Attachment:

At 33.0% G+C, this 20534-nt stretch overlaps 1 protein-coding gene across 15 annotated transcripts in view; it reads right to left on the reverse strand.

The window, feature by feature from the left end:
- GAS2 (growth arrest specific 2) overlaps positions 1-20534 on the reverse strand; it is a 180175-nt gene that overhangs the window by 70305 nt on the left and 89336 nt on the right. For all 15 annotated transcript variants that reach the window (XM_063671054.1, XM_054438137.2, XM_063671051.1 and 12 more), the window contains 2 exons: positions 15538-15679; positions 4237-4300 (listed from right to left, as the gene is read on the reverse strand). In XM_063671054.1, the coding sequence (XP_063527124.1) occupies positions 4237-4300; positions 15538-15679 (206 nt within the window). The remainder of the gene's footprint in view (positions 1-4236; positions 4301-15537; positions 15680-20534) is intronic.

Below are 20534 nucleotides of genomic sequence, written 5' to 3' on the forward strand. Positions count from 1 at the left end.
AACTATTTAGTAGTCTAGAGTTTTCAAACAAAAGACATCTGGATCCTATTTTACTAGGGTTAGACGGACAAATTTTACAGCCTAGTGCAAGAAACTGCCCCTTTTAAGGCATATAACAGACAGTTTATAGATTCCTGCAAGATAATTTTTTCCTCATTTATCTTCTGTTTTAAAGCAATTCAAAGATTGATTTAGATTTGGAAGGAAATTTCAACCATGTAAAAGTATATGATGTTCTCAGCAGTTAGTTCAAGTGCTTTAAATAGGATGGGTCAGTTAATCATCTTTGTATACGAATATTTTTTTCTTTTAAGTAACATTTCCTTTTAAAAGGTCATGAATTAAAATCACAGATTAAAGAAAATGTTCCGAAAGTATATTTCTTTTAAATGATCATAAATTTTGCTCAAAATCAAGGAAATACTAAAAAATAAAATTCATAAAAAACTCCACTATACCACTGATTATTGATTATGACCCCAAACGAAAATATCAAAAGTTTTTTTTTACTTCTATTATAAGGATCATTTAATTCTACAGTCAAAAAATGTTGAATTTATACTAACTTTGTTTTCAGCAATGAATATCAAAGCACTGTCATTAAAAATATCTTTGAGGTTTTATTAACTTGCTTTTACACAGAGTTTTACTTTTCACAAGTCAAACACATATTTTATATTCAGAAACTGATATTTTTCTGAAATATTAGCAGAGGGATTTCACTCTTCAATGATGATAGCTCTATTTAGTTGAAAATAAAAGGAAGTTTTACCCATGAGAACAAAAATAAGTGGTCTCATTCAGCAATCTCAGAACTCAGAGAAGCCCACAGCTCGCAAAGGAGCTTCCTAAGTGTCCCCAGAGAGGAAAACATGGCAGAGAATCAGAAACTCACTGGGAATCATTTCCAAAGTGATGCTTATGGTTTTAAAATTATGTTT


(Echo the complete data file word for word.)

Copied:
At 33.0% G+C, this 20534-nt stretch overlaps 1 protein-coding gene across 15 annotated transcripts in view; it reads right to left on the reverse strand.

The window, feature by feature from the left end:
- GAS2 (growth arrest specific 2) overlaps positions 1-20534 on the reverse strand; it is a 180175-nt gene that overhangs the window by 70305 nt on the left and 89336 nt on the right. For all 15 annotated transcript variants that reach the window (XM_063671054.1, XM_054438137.2, XM_063671051.1 and 12 more), the window contains 2 exons: positions 15538-15679; positions 4237-4300 (listed from right to left, as the gene is read on the reverse strand). In XM_063671054.1, the coding sequence (XP_063527124.1) occupies positions 4237-4300; positions 15538-15679 (206 nt within the window). The remainder of the gene's footprint in view (positions 1-4236; positions 4301-15537; positions 15680-20534) is intronic.

Below are 20534 nucleotides of genomic sequence, written 5' to 3' on the forward strand. Positions count from 1 at the left end.
AACTATTTAGTAGTCTAGAGTTTTCAAACAAAAGACATCTGGATCCTATTTTACTAGGGTTAGACGGACAAATTTTACAGCCTAGTGCAAGAAACTGCCCCTTTTAAGGCATATAACAGACAGTTTATAGATTCCTGCAAGATAATTTTTTCCTCATTTATCTTCTGTTTTAAAGCAATTCAAAGATTGATTTAGATTTGGAAGGAAATTTCAACCATGTAAAAGTATATGATGTTCTCAGCAGTTAGTTCAAGTGCTTTAAATAGGATGGGTCAGTTAATCATCTTTGTATACGAATATTTTTTTCTTTTAAGTAACATTTCCTTTTAAAAGGTCATGAATTAAAATCACAGATTAAAGAAAATGTTCCGAAAGTATATTTCTTTTAAATGATCATAAATTTTGCTCAAAATCAAGGAAATACTAAAAAATAAAATTCATAAAAAACTCCACTATACCACTGATTATTGATTATGACCCCAAACGAAAATATCAAAAGTTTTTTTTTACTTCTATTATAAGGATCATTTAATTCTACAGTCAAAAAATGTTGAATTTATACTAACTTTGTTTTCAGCAATGAATATCAAAGCACTGTCATTAAAAATATCTTTGAGGTTTTATTAACTTGCTTTTACACAGAGTTTTACTTTTCACAAGTCAAACACATATTTTATATTCAGAAACTGATATTTTTCTGAAATATTAGCAGAGGGATTTCACTCTTCAATGATGATAGCTCTATTTAGTTGAAAATAAAAGGAAGTTTTACCCATGAGAACAAAAATAAGTGGTCTCATTCAGCAATCTCAGAACTCAGAGAAGCCCACAGCTCGCAAAGGAGCTTCCTAAGTGTCCCCAGAGAGGAAAACATGGCAGAGAATCAGAAACTCACTGGGAATCATTTCCAAAGTGATGCTTATGGTTTTAAAATTATGTTT